Gift store and boutique owners like to sell jewelry – they really do. Customers buy it to treat themselves, to solve a gift dilemma or to up the wow factor on a new clothing ensemble. Jewelry inevitably grabs customers’ attention while simultaneously prompting store proprietors to muse on how they can sell more. Four have crystallized their thoughts on the subject in the following article.
Gift shop 5-0-Lou in Louisville, Ky., celebrates its setting with a collection of locally made gifts, souvenirs, housewares, food, artwork, apparel and of course, jewelry. Owner Terri Ross mused that her most successful jewelry sales occur when she utilizes social media to spread the word and create a sense of urgency. “I need to do it more often! Very little of our jewelry is redundant. Every single solitary piece by one of our artists, for example, is hand-done and one-of-a-kind. We have to indicate that if you want it, you better buy it right now! Using a real person who works here as a model – often simply their neck, hand, or arm – blasting it out on Instagram and stressing that we just got this in, brings shoppers into the store.”
Quirky sells at 5-0-Lou. One of their most popular selling jewelry lines is among the least expensive. The designer in question has a knack for purchasing odd items and configuring her discoveries into inventive pieces. “It’s the cleverness that people latch onto. For instance, she’ll have teeny tiny harmonicas that actually work on a cool chain or my favorite – a pendant that looks like a bullet but it’s really a pocketknife. I use it all the time to cut tags off of things!” Ross said. Yet another artist supplied the 1,600-square-foot store with adjustable brass rings featuring moonstones and they sold out practically overnight. However, if Ross had to pin down her number one selling jewelry item, it would have to be morse code bracelets “Oh, my gosh, we can’t keep those things in stock. In the store, whenever we go out and do a pop-up shop or a weekend show, we always sell out!”
Merchandise is always moving at Believe Me Mobile Boutique – literally! Three years ago, mother and daughter team Sandy Sandoval and Katrina Bridges converted a former transit bus into a fashion boutique on wheels. Based in Fresno, the pair traverse California’s Central Valley popping up at festivals, women’s conferences, wineries and other gatherings occurring anywhere between Los Angeles and San Francisco. Unique hoop earrings have proven to be a favorite with customers this past year, according to Sandoval, and signs are the trend will continue. “They’re not just a regular hoop. We have ones that are braided, some are twisted, some are an octagon shape. Customers can wear them with casual outfits but the hoops can just as easily complement dressier evening attire.”
Believe Me Mobile Boutique’s 22-foot-long bus features approximately 148-square-feet of retail space. In good weather, they are able to incorporate some outdoor area to showcase some of their wares. Every inch is put to good use including three shelves inside the bus where some of their jewelry is displayed. “We sell more jewelry by showing it as a story. Pairing it with a purse on our shelves and matching some of the detailing on the purse, for example. Or accenting outfits when we are merchandising. We arrange it so it tells a story,” Sandoval said.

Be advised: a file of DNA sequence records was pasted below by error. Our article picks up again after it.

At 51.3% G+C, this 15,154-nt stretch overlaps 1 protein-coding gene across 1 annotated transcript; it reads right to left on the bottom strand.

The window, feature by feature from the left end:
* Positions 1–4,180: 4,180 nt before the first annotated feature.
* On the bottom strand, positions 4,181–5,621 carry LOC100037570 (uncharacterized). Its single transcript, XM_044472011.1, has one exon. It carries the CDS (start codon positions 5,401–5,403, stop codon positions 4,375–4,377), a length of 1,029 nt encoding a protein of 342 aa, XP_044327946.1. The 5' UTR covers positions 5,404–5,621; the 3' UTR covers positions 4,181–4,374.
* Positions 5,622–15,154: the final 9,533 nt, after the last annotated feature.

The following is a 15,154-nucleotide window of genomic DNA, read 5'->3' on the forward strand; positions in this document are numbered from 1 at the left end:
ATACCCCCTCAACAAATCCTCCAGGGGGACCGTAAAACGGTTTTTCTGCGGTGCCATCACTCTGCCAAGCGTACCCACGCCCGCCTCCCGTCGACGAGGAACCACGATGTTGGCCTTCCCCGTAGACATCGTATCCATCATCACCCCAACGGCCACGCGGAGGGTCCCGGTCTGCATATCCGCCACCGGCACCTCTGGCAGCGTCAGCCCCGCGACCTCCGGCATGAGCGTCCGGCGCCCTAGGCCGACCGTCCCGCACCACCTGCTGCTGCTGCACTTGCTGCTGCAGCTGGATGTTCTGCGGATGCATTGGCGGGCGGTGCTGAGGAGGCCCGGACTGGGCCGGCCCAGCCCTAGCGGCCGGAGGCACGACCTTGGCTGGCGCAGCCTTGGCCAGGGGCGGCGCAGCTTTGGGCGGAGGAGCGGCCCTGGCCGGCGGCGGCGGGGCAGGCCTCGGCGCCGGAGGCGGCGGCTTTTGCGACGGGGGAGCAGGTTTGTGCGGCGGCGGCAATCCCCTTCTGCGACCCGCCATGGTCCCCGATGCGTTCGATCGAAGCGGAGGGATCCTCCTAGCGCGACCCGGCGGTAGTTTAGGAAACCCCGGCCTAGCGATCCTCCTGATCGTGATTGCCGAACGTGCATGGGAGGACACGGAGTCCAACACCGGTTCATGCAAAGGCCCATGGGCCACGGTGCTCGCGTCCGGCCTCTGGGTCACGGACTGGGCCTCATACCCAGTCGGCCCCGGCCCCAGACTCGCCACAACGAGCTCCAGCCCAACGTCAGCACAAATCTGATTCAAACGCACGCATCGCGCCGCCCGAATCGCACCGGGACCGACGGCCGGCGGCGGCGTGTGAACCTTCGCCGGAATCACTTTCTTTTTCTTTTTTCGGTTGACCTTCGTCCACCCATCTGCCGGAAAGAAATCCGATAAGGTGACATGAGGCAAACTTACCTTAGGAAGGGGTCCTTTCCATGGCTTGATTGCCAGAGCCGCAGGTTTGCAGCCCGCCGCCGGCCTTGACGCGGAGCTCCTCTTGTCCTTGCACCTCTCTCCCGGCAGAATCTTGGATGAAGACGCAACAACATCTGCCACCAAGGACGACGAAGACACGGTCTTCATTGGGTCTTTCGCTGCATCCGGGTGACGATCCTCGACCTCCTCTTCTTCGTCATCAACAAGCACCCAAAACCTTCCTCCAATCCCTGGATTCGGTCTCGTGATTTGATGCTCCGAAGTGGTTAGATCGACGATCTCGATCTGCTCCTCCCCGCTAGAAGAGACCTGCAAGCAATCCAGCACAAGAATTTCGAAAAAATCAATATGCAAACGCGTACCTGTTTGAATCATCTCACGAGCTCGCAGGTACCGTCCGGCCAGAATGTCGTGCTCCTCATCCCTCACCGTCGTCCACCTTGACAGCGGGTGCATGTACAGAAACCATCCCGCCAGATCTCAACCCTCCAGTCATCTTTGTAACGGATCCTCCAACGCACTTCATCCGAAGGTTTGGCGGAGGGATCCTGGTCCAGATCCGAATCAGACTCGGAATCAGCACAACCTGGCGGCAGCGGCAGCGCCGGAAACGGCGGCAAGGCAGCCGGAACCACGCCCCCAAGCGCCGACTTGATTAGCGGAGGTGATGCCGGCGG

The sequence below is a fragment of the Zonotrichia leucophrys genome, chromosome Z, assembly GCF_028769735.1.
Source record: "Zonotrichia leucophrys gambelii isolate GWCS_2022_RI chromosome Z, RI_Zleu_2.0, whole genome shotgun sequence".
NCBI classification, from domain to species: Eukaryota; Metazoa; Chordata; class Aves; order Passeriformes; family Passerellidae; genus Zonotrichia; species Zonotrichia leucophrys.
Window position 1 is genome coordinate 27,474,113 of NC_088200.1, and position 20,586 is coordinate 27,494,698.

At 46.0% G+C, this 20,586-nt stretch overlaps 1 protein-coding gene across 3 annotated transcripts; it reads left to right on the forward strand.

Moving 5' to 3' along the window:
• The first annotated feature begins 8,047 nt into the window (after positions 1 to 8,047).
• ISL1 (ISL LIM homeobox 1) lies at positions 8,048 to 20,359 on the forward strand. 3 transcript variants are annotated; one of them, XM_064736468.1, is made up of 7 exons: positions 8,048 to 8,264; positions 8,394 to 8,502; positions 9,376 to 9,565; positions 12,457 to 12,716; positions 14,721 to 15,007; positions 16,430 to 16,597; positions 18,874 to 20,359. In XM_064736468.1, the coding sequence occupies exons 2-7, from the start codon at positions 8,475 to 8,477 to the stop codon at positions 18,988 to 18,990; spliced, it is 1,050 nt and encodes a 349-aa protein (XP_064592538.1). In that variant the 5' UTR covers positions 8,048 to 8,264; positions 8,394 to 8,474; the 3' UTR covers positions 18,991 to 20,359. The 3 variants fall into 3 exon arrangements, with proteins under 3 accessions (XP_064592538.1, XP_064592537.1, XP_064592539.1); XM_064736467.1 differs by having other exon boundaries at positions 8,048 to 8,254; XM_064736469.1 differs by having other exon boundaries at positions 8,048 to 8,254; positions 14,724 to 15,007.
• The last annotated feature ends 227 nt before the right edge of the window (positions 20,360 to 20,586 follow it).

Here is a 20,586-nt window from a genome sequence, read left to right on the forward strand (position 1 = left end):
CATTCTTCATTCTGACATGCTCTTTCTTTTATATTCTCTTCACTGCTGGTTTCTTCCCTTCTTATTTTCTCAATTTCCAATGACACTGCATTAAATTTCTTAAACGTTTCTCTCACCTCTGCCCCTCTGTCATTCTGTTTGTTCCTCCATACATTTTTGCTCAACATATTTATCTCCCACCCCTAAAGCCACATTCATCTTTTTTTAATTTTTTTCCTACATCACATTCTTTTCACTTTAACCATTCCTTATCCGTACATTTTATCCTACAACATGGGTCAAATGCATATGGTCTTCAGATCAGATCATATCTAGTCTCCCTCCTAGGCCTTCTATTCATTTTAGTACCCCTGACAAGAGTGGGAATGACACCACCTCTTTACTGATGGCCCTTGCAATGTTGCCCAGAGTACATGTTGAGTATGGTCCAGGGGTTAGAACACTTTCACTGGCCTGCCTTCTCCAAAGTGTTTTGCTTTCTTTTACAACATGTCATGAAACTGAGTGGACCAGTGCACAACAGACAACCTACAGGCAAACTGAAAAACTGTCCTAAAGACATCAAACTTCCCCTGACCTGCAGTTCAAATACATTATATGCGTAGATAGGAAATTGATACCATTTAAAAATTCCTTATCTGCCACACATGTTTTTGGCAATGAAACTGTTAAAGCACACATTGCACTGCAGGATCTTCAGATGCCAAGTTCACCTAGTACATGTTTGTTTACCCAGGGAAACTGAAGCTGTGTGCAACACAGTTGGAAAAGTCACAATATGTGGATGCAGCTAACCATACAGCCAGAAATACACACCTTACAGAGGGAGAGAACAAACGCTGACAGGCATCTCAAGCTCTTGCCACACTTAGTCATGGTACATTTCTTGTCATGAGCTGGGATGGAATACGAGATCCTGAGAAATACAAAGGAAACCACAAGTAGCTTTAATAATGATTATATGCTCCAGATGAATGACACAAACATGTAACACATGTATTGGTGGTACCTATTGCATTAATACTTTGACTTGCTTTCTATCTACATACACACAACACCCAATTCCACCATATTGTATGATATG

The inspired collection of gifts, clothing and jewelry at The Seasoned Woman in Tucson, Ariz., aims to nurture the soul. “We sell sentiment here – friendship, encouragement, and more. A lot of our merchandise has that kind of appeal, delivers some sort of message,” said Owner Joan Parks. She is skilled at packaging jewelry pieces into attractive custom gifts that convey sentiments often appreciated by recipients such as sisters, mothers, and special friends. A bracelet might be the centerpiece of a package designed to deliver happy birthday wishes, for example. “Other times, I’ll just make a card and indicate this is a blessing bracelet or a gratitude bracelet.” Parks has discovered this merchandising method is an effective way to sell multiples of jewelry items she has picked up at trade shows where quantity purchases are required.
The Seasoned Woman has certainly seen jewelry change over the years in terms of what sells. When asked to single out a best-seller at this point, Parks identified Silver Forest earrings, a brand handcrafted in Vermont. They’re not necessarily the most exciting jewelry item in her 2,000-square-foot store, but they sell like crazy. “They’re made in the U.S., they come pre-priced and we just say it’s the easiest sale in the store because they sell so well,” she concluded.
Boutique Bleu in Spokane, Wash., concentrates on selling the wares of local jewelry artists. “That’s really big here in town. People love local. I sell more jewelry if it is locally made,” said Owner Amy Driscoll. If customers are drawn to a piece and its origins are home-grown, her sales team will always play up the fact. “We tell them it’s locally made and that usually seals the sale.” The Gorjana jewelry line is also popular in the 1,100-square-foot shop. “They use real metals, not plated. That’s our higher end yet everything within the line is still under a hundred dollars.” Driscoll noted that hand-cut stones, whether they be within the Gorjana line or locally-made, are another strong seller.
Shoppers are savvy about steering clear of sub-standard metals when buying jewelry these days, according to Driscoll. Boutique Bleu is careful to not carry any jewelry that might cause an adverse skin reaction. “When we started carrying locally made, that’s one of the first things my vendors told me – that they only use natural metals, high grade stainless steel, etc. No poor metals that might cause ears to itch or turn green or experience some other reaction,” she said. It has become another worthwhile selling point and certainly one worth mentioning, if customers haven’t already inquired.